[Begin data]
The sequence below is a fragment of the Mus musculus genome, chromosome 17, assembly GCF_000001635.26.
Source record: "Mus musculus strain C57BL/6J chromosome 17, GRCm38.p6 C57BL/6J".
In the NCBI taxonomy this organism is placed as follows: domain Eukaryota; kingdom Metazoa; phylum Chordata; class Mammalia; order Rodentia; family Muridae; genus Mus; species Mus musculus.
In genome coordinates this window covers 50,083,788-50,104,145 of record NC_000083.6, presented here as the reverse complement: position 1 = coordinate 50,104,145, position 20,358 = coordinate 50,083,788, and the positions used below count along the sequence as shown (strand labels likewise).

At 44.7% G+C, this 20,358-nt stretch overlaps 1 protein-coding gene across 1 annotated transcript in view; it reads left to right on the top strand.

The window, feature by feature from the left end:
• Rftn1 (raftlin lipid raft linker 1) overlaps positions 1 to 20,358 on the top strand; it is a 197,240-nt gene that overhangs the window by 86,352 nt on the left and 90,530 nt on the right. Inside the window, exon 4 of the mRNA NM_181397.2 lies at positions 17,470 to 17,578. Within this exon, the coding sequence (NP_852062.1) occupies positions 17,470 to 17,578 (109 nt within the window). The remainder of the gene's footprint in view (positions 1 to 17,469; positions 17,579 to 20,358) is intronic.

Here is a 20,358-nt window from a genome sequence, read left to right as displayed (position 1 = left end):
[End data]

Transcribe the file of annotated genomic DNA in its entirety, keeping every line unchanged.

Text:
The sequence below is a fragment of the Mus musculus genome, chromosome 17, assembly GCF_000001635.26.
Source record: "Mus musculus strain C57BL/6J chromosome 17, GRCm38.p6 C57BL/6J".
In the NCBI taxonomy this organism is placed as follows: domain Eukaryota; kingdom Metazoa; phylum Chordata; class Mammalia; order Rodentia; family Muridae; genus Mus; species Mus musculus.
In genome coordinates this window covers 50,083,788-50,104,145 of record NC_000083.6, presented here as the reverse complement: position 1 = coordinate 50,104,145, position 20,358 = coordinate 50,083,788, and the positions used below count along the sequence as shown (strand labels likewise).

At 44.7% G+C, this 20,358-nt stretch overlaps 1 protein-coding gene across 1 annotated transcript in view; it reads left to right on the top strand.

The window, feature by feature from the left end:
• Rftn1 (raftlin lipid raft linker 1) overlaps positions 1 to 20,358 on the top strand; it is a 197,240-nt gene that overhangs the window by 86,352 nt on the left and 90,530 nt on the right. Inside the window, exon 4 of the mRNA NM_181397.2 lies at positions 17,470 to 17,578. Within this exon, the coding sequence (NP_852062.1) occupies positions 17,470 to 17,578 (109 nt within the window). The remainder of the gene's footprint in view (positions 1 to 17,469; positions 17,579 to 20,358) is intronic.

Here is a 20,358-nt window from a genome sequence, read left to right as displayed (position 1 = left end):